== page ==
Lead, cadmium and many other heavy metals were used as a common additive to paints to improve durability and provide bright distinctive pigments. The names of the colors often contained the now offending metal in their names like “red lead primer,” “zinc yellow,” “cobalt blue” and “cadmium yellow.” Vermillion pigments were often formed using mercury compounds.

Chrome VI or hexavalent chromium was used as an additive to primers. Many reuse enthusiasts are drawn to these patinas and finishes. Careful consideration and care should be taken as to the placement of these items in a new structure. These metals have been found to cause neurological disorders with long term exposure to children and older individuals as well as links to various types of cancers.

Careful stripping of the paint can preserve the pieces so they can be recoated or refinished and reused without fear of creating an unhealthy environment. There are many new pigments that have been developed and put on the market recently that imitate the classic colors.

Recovered laminated woods should also be looked at with great care as many of the glues and adhesives that were used in these laminates contained formaldehydes in the form of urea resins. Plywood, paneling and particle boards also contain formaldehyde resins. Persons are exposed to formaldehyde by breathing air containing off-gassed formaldehyde.

Everyone is exposed to small amounts of formaldehyde in the air that has off-gassed from products, including composite wood products. Older products however, have higher levels of this contaminate and are more prone to off gassing. Formaldehyde exposure can acutely cause irritation of the skin, eyes, nose and throat. High levels of both exposure as well as chronic exposure may cause some types of cancers.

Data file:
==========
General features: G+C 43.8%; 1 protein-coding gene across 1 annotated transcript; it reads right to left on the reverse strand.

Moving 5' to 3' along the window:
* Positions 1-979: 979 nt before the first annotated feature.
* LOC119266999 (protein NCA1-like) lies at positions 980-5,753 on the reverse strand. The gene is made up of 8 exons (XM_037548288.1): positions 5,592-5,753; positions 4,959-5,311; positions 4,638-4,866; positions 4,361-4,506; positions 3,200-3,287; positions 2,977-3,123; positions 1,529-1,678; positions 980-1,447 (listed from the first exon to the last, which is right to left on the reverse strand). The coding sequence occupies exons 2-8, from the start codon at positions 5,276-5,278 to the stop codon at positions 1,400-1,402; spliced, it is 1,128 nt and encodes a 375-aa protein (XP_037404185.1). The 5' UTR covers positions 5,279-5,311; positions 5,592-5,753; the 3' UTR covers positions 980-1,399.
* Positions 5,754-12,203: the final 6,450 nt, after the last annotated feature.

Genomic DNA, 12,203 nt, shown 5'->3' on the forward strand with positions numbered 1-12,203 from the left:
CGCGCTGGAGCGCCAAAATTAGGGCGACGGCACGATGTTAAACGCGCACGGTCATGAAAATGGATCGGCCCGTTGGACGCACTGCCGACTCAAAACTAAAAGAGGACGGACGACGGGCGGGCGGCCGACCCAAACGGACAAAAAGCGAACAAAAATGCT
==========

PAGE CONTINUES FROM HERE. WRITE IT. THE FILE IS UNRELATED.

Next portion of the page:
Nostalgia and a strong desire for the preservation of the past has driven many aspects of the reused materials market. There is no question recovered building materials have many advantages—styles that no longer exist, hand crafted items that are too costly or lack the modern craftsman to produce them in the present and reduced costs to procure these used items.

The reduction of materials filling landfills in already overcrowded conditions and saving the natural resources of the planet is a large part of the current push toward a more sustainable business model. This new model must be balanced with the control and elimination of the health hazards associated with these reused products.

The new model will require the training of workers to recognize the hazards and providing the protective equipment needed to keep them safe. This also requires a rigorous testing of materials to identify unseen hazards that cannot be easily identified.

Materials will need to be decontaminated in order to be used safely in new environments and prevent the past hazards from endangering the health of a new generation. So go forth. Reuse, renew and preserve the past—but please do it safely.

Michael J. Casbon is a technical director for Environmental Resources Management (ERM), Indianapolis.